I’m getting ready to head into the final push of getting this medieval history manuscript finished up–due date December 19–which means that I needed to polish off a bunch of random tasks this week so that I can concentrate.
Let’s see…I’ve gotten the galleys for The Well-Trained Mind, third edition, out the door; taught a class on sonnet-writing; caught most of the way up with my grading; done four day’s worth of “Mom’s school subjects” with the kids (which is to say, my part of the home schooling load–we normally do five days of school a week, but one of the days was a complete educational meltdown–it happens); ferried teenage boys to two different social events; mucked out the pasture twice; researched the events in Mesoamerica and South America between 900 and 1200 AD; and…wait, there was something else.
Thank goodness my mother LIKES cooking Thanksgiving dinner.
Anyway, my focus has been narrowing over the past week, which means my usual multitasking abilities, already diminished by AGE, are declining EXPONENTIALLY.
So I’ve been collecting signs that my brain is shedding side-tasks which it deems unnecessary. You know you’re about to pop a mental valve when…
1. You walk back and forth to the garden several times, collecting vegetables for dinner, without realizing that the large brown creature snacking in the Swiss chard is NOT a dog, but rather an escaped pony.
2. While making bolognese sauce, you toss the ground beef into the trashcan and the styrofoam supermarket tray into the frying pan.
3. You carefully set the coffeemaker to go off at 5:30 AM so that you can get in some writing time before the kids get up, but you forget to put in either water or coffee.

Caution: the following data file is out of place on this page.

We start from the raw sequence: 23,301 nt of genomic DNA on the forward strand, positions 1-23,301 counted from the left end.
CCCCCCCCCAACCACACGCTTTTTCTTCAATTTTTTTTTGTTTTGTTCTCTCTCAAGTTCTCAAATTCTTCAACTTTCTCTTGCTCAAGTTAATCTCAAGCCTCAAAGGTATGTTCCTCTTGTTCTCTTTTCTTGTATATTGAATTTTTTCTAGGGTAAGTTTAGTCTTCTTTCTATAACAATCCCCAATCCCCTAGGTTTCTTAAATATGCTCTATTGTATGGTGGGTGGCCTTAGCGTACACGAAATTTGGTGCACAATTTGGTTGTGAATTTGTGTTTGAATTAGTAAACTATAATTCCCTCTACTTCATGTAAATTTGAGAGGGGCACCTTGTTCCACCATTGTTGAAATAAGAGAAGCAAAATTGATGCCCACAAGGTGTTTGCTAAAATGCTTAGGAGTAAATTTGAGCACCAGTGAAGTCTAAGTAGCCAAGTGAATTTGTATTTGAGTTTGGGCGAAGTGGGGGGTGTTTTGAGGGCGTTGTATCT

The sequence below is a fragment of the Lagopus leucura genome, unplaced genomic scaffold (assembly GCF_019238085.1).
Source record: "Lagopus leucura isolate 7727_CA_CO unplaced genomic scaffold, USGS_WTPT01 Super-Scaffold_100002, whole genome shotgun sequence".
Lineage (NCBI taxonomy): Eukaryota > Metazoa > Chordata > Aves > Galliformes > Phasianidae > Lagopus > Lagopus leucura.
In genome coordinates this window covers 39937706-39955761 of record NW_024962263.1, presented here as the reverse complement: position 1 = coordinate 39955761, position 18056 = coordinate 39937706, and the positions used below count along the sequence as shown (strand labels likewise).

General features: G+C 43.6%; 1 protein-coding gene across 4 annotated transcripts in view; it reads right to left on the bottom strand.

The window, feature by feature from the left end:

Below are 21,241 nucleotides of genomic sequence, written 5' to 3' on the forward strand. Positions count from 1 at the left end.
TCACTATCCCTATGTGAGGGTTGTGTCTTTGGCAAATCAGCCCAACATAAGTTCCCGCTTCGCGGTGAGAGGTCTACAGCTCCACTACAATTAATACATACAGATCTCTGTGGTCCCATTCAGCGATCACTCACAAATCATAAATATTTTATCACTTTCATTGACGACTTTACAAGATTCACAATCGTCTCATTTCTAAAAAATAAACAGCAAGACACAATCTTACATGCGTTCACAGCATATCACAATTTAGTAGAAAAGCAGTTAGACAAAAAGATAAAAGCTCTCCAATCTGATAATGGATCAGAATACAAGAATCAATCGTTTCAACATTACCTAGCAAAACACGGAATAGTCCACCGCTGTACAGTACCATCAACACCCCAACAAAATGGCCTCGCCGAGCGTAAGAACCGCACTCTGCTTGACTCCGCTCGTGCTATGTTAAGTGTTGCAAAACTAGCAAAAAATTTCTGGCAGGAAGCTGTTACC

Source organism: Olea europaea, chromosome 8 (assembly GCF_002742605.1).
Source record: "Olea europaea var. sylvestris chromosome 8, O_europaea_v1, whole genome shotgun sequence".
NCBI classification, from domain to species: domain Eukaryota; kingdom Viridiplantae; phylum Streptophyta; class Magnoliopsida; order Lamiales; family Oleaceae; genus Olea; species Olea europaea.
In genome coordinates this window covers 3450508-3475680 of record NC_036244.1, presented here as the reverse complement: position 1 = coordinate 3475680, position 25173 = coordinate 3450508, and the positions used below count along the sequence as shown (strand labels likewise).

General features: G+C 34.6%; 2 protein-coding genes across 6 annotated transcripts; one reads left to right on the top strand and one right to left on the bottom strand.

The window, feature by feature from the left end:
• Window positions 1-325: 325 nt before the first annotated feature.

4 You carefully put your Blackberry in the refrigerator and drop the cheddar cheese into the outside pocket of your computer bag.
5. You let all the library books get five weeks overdue and write the grateful librarian a check for $145.20.
6. After writing the check, you make three circuits back through the library looking for a missing child before you realize that they’re all in the van, so you must be searching for the imaginary child you never had.
7. You try to balance the checkbook the next day and notice that you haven’t recorded the last five checks you wrote, including the amount to the library you’ve now forgotten, so that paying the bills becomes an exciting roulette-type activity.
8. You say to your seventeen-year-old son, “Mommy’s getting ready to have a nap, so let’s all be very quiet,” and he looks at you as though you’ve suddenly dropped twenty IQ points.
9. Around 10 AM, you think to yourself, “Time for a hot bath and a glass of wine.” (No, I didn’t. I just THOUGHT it.)
10. You don’t just call all the kids by the wrong names–you end up throwing the dog and horse into the mix too. (“Hey, Ben–I mean Dan–no, I mean Fluffles–“)
My number-one hope for the next month is that I can get through to December 19 without accidentally setting the house on fire.